by Chiara Naomi
The callus on your hand was porous it let in air like morning & the way the dirt grows like lilies around your bones makes me think of burgeoning snow & i wonder if you remember the snow how it jellies on the leaves in a temporary freeze that could not last forever, even though the cold never seemed to end unlike the way in which you left me & could it be that the way you left was also temporary maybe it is just that time has warped slow like how water erodes stone & could it be that you chose to go that you did not want to keep your body alive in the western warmth in the arid storms beneath the canopies of trees, but the thing is is that these smells these sights, they are like the physicality of rhymes & i remember that that is how you would hold me like i was a blooming of your tongue in your mouth in a sound that trickled down from your spine to the ground & what if after all we are nothing but vibratos in bodies & what if death is just another body that we need to feed & what if I have decided that this means you were you weak & what if i am sitting here at your grave & i kiss the grave & i kiss the engraving of your name & imagine that i was able to take in my cheeks at the seams & tailor myself to fit you & what if i said that the reason i miss you is that because while you were living, i never not once had the chance to kiss you.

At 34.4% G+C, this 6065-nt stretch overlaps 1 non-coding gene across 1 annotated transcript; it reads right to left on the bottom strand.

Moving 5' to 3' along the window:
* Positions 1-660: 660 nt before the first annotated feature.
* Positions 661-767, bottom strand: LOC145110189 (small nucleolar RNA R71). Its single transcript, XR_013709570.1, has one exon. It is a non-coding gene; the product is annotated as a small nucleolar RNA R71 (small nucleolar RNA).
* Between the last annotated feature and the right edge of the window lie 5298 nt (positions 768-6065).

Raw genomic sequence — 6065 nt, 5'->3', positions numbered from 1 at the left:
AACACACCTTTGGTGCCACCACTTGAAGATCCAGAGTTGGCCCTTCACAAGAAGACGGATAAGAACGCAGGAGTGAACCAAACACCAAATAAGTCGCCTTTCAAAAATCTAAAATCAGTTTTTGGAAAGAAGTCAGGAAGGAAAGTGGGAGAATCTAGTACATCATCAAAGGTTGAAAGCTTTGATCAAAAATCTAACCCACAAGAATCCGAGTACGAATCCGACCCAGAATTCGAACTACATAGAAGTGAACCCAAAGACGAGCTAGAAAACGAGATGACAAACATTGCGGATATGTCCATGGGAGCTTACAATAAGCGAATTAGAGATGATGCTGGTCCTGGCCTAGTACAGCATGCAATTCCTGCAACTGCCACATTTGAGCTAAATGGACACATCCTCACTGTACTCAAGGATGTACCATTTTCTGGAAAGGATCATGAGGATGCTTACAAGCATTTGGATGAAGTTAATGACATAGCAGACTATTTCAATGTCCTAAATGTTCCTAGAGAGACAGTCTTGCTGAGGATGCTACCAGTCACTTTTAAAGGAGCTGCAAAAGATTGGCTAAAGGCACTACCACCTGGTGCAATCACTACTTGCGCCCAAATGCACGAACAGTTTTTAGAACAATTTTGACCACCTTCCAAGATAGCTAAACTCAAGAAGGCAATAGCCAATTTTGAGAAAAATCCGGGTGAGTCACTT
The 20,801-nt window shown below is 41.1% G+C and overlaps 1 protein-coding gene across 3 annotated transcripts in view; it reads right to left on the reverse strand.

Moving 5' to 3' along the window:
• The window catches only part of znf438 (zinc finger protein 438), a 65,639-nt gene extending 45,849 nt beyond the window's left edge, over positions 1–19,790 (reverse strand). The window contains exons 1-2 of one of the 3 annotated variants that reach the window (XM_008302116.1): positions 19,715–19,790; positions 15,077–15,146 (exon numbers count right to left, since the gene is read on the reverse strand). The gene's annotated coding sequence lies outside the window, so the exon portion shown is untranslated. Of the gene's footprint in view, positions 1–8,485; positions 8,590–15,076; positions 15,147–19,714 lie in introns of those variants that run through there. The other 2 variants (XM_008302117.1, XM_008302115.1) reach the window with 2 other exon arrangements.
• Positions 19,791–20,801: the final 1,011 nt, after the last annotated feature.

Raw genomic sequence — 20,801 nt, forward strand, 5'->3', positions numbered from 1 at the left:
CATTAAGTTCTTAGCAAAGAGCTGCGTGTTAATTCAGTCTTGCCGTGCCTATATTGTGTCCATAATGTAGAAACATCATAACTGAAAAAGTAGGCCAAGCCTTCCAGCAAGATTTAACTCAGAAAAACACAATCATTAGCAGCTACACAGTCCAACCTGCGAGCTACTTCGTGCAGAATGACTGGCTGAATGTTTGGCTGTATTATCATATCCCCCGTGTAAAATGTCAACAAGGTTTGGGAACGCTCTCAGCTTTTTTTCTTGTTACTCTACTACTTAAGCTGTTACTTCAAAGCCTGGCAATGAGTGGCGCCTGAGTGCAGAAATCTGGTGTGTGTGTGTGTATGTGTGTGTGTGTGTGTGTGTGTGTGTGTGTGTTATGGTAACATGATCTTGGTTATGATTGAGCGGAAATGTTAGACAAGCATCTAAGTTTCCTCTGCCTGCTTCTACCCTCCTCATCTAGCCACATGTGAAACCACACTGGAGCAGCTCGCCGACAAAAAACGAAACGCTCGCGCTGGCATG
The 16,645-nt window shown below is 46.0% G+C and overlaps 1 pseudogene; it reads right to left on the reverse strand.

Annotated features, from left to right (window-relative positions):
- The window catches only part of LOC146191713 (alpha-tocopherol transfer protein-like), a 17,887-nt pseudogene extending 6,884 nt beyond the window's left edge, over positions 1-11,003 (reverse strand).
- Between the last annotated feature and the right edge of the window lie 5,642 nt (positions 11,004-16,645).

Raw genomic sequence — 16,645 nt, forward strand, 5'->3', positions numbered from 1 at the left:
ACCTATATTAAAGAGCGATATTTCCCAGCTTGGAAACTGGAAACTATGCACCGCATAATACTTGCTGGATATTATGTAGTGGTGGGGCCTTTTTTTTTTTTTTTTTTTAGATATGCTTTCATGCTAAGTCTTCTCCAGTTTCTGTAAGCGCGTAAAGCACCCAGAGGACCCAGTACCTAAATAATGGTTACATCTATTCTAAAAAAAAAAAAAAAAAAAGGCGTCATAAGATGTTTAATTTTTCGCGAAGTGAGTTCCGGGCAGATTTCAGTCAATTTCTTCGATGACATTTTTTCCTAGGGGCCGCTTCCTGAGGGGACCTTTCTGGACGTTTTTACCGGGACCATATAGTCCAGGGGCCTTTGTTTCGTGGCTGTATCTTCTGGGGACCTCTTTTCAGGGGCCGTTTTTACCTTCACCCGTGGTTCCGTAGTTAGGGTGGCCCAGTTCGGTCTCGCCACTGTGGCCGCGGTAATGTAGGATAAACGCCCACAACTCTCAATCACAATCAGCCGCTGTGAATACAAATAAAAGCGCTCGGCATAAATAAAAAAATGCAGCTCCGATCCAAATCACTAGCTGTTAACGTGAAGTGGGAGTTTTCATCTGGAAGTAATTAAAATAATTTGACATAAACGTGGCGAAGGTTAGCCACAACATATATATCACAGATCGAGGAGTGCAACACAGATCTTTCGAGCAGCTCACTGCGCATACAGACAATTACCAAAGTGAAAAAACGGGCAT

About the Author
Chiara Naomi is a rising senior at Hackley School in Tarrytown, NY, and a graduate of the 2019 Kenyon Review Young Writers Workshop, where she published a short story in the Kenyon Review Young Writers Anthology. She will never stop laughing at “non-hyphenated,” A.K.A the only one-word joke in the English language. Chiara extends a special thank you to her teachers James Flanigan and Anne Siviglia, who will forever remain the reason that writing— and its failures— is her love and her addiction. In her free time, she can be found aggressively annotating Modernist literature, making visual art, or earnestly hemming away.